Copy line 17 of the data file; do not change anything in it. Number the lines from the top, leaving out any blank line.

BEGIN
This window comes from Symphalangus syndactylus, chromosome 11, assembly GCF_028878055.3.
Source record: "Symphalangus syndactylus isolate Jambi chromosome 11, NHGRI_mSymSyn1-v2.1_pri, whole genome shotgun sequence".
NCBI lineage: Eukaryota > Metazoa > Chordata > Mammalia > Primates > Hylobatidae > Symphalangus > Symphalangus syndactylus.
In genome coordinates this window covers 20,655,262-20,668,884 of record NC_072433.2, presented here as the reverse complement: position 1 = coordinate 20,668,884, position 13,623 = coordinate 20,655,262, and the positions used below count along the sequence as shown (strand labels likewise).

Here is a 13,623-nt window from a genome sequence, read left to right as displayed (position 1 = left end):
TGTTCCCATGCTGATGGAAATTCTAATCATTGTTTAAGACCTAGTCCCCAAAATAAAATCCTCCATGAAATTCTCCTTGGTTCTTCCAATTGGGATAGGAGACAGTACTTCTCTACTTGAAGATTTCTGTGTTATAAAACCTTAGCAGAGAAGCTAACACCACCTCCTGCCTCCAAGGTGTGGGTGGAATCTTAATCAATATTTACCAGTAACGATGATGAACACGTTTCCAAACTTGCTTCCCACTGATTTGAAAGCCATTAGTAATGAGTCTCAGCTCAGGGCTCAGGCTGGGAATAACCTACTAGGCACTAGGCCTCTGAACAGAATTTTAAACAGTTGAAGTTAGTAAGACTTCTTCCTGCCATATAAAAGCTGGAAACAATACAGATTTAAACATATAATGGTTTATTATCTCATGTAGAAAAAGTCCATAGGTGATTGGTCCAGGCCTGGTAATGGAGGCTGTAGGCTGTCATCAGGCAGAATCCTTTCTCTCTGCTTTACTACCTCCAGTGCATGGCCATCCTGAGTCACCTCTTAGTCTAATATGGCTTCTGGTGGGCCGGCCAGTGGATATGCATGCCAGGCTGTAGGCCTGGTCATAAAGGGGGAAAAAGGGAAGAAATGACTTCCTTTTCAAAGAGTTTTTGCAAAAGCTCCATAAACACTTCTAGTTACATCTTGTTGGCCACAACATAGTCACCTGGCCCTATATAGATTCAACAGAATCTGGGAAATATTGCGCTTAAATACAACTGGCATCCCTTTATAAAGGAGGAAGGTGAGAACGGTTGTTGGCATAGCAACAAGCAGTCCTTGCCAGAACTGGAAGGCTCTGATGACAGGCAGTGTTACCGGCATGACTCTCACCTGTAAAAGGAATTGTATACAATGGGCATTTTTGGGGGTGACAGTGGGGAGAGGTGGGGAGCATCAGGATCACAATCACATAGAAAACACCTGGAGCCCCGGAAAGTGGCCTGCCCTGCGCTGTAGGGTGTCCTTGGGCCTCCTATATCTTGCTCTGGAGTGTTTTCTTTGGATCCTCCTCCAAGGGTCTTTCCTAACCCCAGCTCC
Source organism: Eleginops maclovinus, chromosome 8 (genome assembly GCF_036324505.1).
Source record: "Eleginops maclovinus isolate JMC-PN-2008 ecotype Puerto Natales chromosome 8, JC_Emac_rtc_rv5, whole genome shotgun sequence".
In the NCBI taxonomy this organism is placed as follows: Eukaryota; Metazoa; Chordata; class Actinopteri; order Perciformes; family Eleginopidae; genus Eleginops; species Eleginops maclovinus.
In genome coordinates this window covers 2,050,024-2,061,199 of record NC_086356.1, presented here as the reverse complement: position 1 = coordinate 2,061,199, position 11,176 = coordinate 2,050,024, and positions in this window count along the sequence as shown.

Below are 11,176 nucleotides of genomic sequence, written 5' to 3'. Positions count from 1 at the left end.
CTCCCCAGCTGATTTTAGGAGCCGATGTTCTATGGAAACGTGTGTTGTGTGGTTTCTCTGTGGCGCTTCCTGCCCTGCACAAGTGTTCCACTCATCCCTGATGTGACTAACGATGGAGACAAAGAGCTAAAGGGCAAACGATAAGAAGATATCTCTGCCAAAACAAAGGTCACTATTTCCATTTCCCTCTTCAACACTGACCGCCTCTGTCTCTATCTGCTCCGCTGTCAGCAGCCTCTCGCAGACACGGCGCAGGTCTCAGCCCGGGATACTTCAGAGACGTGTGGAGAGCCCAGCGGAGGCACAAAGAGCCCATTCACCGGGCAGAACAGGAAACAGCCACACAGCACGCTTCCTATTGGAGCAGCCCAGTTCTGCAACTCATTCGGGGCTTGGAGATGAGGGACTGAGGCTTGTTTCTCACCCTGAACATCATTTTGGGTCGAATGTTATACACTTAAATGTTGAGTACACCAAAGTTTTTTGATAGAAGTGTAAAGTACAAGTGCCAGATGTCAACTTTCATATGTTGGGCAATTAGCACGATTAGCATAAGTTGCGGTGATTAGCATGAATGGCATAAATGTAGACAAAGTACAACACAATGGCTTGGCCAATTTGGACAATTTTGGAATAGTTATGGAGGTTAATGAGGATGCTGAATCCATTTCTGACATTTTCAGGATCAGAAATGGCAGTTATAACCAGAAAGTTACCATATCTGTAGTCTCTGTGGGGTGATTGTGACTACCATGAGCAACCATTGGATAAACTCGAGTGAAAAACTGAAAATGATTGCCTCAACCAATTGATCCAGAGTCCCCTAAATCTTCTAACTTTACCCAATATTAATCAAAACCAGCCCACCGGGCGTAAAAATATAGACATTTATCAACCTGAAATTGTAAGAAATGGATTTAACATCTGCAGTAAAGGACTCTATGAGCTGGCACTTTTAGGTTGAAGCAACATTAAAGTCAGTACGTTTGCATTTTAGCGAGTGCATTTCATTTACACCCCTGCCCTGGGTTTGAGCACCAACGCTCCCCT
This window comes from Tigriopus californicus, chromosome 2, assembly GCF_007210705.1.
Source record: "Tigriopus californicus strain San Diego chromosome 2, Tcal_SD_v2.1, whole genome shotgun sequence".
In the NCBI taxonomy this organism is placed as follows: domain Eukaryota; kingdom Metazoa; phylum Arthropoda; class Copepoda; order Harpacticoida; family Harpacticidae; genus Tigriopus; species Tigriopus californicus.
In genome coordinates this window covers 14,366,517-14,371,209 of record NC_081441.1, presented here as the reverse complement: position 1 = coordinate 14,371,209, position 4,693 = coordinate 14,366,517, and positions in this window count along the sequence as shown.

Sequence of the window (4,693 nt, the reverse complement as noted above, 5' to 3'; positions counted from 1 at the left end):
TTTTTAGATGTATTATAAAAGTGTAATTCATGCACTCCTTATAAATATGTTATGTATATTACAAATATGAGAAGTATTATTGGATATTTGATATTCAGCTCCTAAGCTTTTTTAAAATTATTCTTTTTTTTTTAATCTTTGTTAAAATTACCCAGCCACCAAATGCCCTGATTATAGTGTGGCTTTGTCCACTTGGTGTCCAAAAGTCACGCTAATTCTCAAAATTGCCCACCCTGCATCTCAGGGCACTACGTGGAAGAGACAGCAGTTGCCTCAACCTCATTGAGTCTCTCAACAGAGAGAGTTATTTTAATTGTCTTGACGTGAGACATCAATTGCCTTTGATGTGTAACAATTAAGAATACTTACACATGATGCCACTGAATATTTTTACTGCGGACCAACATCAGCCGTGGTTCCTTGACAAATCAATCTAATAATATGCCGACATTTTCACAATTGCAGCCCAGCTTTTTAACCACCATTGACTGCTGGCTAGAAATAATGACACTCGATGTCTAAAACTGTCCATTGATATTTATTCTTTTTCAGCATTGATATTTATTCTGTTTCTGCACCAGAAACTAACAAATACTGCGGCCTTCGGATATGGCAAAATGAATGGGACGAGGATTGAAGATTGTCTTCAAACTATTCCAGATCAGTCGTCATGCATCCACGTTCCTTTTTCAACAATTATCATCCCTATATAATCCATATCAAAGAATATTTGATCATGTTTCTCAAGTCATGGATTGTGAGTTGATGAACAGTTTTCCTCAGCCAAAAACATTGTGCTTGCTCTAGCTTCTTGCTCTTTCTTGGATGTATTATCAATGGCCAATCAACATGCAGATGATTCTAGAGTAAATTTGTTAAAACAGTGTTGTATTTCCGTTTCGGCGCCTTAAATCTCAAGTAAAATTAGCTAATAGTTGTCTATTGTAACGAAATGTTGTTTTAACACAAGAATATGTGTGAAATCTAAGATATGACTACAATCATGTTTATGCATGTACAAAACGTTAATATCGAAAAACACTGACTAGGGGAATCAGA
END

Sequence of the window (4,693 nt, the reverse complement as noted above, 5' to 3'; positions counted from 1 at the left end):